For the period from 01.01.01 to 23.07.01 :


Quality of Judgment/Order




Knowledge of Law and Procedure
“Below Average”


Conduct and Dignity

Inside Court

Outside Court


Outlook towards

Members of the Bar



Reputation as to





Overall view
“Poor performance as Judicial Officer”

For the period from 21.01.02 to 09.12.02 :

“Conduct not satisfactory, both judicial and otherwise”

Those adverse remarks of subsequent periods were again communicated to the petitioner vide official memorandum dated 23rd Oct., 2002 and 3rd Oct., 2003. The representations preferred by the petitioner against those adverse remarks were rejected and, thereby, reached finality as she never challenged the same before this Court.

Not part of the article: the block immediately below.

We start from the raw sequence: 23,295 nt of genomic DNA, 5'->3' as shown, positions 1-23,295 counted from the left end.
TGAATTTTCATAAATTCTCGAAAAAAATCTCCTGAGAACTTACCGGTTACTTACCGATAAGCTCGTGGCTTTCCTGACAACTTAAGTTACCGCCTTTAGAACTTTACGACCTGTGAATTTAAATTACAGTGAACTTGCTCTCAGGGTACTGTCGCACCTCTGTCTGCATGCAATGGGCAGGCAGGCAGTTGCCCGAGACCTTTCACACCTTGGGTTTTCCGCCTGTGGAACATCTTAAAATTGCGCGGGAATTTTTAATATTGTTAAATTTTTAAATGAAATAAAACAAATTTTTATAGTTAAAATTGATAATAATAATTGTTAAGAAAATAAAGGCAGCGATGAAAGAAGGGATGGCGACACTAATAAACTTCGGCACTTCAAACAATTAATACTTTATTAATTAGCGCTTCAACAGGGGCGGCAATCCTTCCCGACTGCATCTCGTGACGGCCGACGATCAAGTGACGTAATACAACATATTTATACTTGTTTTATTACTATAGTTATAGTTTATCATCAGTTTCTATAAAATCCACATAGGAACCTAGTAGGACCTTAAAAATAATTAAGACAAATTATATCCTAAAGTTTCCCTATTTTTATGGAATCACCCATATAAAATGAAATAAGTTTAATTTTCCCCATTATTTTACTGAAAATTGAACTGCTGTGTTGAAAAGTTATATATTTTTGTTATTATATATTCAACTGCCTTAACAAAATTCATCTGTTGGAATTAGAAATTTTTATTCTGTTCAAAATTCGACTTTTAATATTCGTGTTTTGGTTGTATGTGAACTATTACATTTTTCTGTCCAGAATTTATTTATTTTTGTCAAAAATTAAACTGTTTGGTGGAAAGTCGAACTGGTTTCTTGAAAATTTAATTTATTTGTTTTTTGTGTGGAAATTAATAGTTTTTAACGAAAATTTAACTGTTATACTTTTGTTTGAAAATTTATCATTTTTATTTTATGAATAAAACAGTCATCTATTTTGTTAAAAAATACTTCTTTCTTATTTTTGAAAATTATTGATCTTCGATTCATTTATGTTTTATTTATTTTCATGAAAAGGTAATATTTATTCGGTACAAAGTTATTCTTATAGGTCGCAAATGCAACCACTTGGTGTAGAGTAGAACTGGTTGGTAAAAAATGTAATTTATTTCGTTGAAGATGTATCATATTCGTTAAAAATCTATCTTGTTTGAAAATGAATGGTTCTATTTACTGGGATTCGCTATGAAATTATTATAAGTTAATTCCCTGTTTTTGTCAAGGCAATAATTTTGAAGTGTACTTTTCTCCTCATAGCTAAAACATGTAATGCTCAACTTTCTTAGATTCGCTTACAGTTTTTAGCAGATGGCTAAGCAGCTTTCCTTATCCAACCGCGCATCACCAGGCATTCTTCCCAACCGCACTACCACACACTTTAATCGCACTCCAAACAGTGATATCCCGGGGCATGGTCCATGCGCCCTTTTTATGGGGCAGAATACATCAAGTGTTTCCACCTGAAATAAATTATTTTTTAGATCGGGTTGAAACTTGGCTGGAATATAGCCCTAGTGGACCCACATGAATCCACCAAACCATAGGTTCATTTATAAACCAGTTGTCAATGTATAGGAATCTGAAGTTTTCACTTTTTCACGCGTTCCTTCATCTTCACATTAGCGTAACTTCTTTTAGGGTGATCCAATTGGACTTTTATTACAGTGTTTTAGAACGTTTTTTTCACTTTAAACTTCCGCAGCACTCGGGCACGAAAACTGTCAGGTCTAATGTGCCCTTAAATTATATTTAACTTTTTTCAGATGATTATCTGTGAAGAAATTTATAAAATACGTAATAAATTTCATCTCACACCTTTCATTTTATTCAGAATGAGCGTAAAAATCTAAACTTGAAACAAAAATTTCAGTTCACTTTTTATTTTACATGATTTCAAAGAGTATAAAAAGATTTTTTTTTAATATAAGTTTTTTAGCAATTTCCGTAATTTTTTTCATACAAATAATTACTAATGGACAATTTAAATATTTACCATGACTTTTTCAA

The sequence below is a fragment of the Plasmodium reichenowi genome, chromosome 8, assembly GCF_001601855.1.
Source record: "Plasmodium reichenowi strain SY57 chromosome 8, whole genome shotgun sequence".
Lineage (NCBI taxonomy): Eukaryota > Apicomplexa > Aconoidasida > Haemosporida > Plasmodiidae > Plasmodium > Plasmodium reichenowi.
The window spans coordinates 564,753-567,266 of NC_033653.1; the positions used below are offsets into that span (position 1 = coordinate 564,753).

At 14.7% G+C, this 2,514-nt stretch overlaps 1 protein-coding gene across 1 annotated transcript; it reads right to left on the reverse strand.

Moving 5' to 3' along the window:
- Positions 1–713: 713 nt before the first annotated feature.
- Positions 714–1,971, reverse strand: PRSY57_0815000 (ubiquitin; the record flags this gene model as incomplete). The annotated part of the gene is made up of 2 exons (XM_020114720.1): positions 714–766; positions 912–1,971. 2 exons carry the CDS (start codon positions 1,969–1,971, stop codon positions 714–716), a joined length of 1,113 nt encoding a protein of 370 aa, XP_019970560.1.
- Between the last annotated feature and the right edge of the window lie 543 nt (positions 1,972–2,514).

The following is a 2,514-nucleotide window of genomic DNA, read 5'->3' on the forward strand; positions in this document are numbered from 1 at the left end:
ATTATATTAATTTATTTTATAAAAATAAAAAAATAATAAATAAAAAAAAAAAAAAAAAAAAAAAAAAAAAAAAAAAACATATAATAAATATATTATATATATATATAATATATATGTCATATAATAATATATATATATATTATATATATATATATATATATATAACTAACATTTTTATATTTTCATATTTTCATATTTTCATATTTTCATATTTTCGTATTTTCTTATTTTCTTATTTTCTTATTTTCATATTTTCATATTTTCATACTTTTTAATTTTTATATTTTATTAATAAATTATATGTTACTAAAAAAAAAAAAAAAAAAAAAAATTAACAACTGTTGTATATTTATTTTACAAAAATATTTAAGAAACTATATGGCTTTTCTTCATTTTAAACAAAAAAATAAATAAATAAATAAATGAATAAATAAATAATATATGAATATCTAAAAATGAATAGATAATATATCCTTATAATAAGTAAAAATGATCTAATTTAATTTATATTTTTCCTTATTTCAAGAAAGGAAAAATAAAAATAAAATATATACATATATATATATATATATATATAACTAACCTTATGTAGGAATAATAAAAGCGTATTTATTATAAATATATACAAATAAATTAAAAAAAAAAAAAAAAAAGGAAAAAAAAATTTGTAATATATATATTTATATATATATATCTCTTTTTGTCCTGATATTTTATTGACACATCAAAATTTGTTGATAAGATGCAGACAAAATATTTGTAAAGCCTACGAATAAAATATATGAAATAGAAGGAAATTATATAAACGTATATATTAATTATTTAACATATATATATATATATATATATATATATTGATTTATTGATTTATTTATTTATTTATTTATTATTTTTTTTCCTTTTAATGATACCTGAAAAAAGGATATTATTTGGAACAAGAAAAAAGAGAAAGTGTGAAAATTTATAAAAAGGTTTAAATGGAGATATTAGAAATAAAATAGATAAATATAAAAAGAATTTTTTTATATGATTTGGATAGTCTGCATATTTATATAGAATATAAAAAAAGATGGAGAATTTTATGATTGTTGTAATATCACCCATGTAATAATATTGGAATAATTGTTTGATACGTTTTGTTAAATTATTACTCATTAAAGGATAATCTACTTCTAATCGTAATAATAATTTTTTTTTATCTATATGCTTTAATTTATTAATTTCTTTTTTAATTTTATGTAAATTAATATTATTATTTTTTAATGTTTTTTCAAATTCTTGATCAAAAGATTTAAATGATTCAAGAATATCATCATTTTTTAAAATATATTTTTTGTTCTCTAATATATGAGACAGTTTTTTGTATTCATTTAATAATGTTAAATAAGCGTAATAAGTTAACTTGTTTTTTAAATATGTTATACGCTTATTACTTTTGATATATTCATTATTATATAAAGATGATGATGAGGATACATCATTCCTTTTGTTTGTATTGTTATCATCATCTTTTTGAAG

In the review application preferred by the petitioner against the order of compulsory retirement, she has mentioned about the character role and extract of the 2001 character role has been given, but no denial has been made with regard to the adverse remarks of the subsequent year, which was recorded by the portfolio Judge of this Court, particularly with regard to her integrity.

11. From the different adverse remarks recorded, it will be evident that her Quality of Judgment has been adjudged as ‘Poor’; Knowledge of Law and Procedure ‘Below Average/Poor’; “Conduct and Dignity Inside and Outside Court” ‘Poor’ and particularly “Honesty, Integrity and Impartiality” ‘Poor/Doubtful Integrity’. For the period 21st Jan., 2002 to 9th Dec., 2002, a Honourable Judge of this Court even observed that “Her conduct is not satisfactory, both judicial and otherwise.”

12. From the judgments as noticed and referred to above, it will be evident that the judicial officers, whose conduct and integrity is doubtful, they can be compulsorily retired from service for the sake of public interest.